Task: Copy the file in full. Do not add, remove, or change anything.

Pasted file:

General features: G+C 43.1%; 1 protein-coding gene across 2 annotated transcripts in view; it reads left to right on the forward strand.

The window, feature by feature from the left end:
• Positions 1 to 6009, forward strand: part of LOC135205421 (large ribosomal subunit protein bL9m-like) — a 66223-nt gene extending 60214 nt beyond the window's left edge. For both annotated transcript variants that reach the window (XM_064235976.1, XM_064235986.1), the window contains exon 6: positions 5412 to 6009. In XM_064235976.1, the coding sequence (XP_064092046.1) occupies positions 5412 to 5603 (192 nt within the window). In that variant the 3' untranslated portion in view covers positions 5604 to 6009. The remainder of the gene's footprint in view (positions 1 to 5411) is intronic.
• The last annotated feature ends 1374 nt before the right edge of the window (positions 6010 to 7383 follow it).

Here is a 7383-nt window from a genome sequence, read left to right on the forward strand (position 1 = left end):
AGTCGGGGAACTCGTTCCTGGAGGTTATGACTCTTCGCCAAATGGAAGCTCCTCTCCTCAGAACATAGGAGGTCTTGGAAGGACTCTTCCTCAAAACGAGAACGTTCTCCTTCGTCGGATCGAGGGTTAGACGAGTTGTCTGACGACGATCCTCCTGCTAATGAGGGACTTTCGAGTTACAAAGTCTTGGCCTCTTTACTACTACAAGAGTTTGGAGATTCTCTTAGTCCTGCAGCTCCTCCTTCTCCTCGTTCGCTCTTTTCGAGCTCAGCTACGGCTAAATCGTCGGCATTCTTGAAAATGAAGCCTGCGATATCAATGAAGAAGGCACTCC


General features: G+C 43.1%; 1 protein-coding gene across 2 annotated transcripts in view; it reads left to right on the forward strand.

The window, feature by feature from the left end:
• Positions 1 to 6009, forward strand: part of LOC135205421 (large ribosomal subunit protein bL9m-like) — a 66223-nt gene extending 60214 nt beyond the window's left edge. For both annotated transcript variants that reach the window (XM_064235976.1, XM_064235986.1), the window contains exon 6: positions 5412 to 6009. In XM_064235976.1, the coding sequence (XP_064092046.1) occupies positions 5412 to 5603 (192 nt within the window). In that variant the 3' untranslated portion in view covers positions 5604 to 6009. The remainder of the gene's footprint in view (positions 1 to 5411) is intronic.
• The last annotated feature ends 1374 nt before the right edge of the window (positions 6010 to 7383 follow it).

Here is a 7383-nt window from a genome sequence, read left to right on the forward strand (position 1 = left end):
AGTCGGGGAACTCGTTCCTGGAGGTTATGACTCTTCGCCAAATGGAAGCTCCTCTCCTCAGAACATAGGAGGTCTTGGAAGGACTCTTCCTCAAAACGAGAACGTTCTCCTTCGTCGGATCGAGGGTTAGACGAGTTGTCTGACGACGATCCTCCTGCTAATGAGGGACTTTCGAGTTACAAAGTCTTGGCCTCTTTACTACTACAAGAGTTTGGAGATTCTCTTAGTCCTGCAGCTCCTCCTTCTCCTCGTTCGCTCTTTTCGAGCTCAGCTACGGCTAAATCGTCGGCATTCTTGAAAATGAAGCCTGCGATATCAATGAAGAAGGCACTCC